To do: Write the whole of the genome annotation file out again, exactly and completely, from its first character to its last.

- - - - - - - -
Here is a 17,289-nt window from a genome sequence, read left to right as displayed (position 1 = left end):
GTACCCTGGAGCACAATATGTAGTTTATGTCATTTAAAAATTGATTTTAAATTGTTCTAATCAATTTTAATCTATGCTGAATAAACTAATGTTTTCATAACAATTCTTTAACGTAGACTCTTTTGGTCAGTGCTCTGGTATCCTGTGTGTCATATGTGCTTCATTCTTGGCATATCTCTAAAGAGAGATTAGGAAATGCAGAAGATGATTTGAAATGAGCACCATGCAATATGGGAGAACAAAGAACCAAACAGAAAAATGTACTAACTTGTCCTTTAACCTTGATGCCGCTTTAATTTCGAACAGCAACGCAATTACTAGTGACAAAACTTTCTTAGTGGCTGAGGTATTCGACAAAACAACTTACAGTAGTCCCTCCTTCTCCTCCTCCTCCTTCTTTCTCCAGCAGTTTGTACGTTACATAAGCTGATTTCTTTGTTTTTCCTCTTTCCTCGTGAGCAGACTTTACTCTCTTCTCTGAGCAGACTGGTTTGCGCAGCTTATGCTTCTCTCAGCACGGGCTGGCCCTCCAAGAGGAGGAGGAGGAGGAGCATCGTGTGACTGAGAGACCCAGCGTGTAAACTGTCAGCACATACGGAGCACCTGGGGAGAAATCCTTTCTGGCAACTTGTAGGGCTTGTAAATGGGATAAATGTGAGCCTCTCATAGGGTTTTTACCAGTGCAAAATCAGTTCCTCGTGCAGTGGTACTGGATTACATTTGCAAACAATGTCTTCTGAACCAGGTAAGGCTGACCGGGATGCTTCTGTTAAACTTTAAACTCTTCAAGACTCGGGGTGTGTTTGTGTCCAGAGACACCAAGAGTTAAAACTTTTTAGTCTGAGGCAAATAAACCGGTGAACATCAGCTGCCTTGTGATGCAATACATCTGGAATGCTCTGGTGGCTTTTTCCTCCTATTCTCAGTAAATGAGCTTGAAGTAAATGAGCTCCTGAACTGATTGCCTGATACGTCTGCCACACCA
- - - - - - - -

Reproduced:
Here is a 17,289-nt window from a genome sequence, read left to right as displayed (position 1 = left end):
GTACCCTGGAGCACAATATGTAGTTTATGTCATTTAAAAATTGATTTTAAATTGTTCTAATCAATTTTAATCTATGCTGAATAAACTAATGTTTTCATAACAATTCTTTAACGTAGACTCTTTTGGTCAGTGCTCTGGTATCCTGTGTGTCATATGTGCTTCATTCTTGGCATATCTCTAAAGAGAGATTAGGAAATGCAGAAGATGATTTGAAATGAGCACCATGCAATATGGGAGAACAAAGAACCAAACAGAAAAATGTACTAACTTGTCCTTTAACCTTGATGCCGCTTTAATTTCGAACAGCAACGCAATTACTAGTGACAAAACTTTCTTAGTGGCTGAGGTATTCGACAAAACAACTTACAGTAGTCCCTCCTTCTCCTCCTCCTCCTTCTTTCTCCAGCAGTTTGTACGTTACATAAGCTGATTTCTTTGTTTTTCCTCTTTCCTCGTGAGCAGACTTTACTCTCTTCTCTGAGCAGACTGGTTTGCGCAGCTTATGCTTCTCTCAGCACGGGCTGGCCCTCCAAGAGGAGGAGGAGGAGGAGCATCGTGTGACTGAGAGACCCAGCGTGTAAACTGTCAGCACATACGGAGCACCTGGGGAGAAATCCTTTCTGGCAACTTGTAGGGCTTGTAAATGGGATAAATGTGAGCCTCTCATAGGGTTTTTACCAGTGCAAAATCAGTTCCTCGTGCAGTGGTACTGGATTACATTTGCAAACAATGTCTTCTGAACCAGGTAAGGCTGACCGGGATGCTTCTGTTAAACTTTAAACTCTTCAAGACTCGGGGTGTGTTTGTGTCCAGAGACACCAAGAGTTAAAACTTTTTAGTCTGAGGCAAATAAACCGGTGAACATCAGCTGCCTTGTGATGCAATACATCTGGAATGCTCTGGTGGCTTTTTCCTCCTATTCTCAGTAAATGAGCTTGAAGTAAATGAGCTCCTGAACTGATTGCCTGATACGTCTGCCACACCA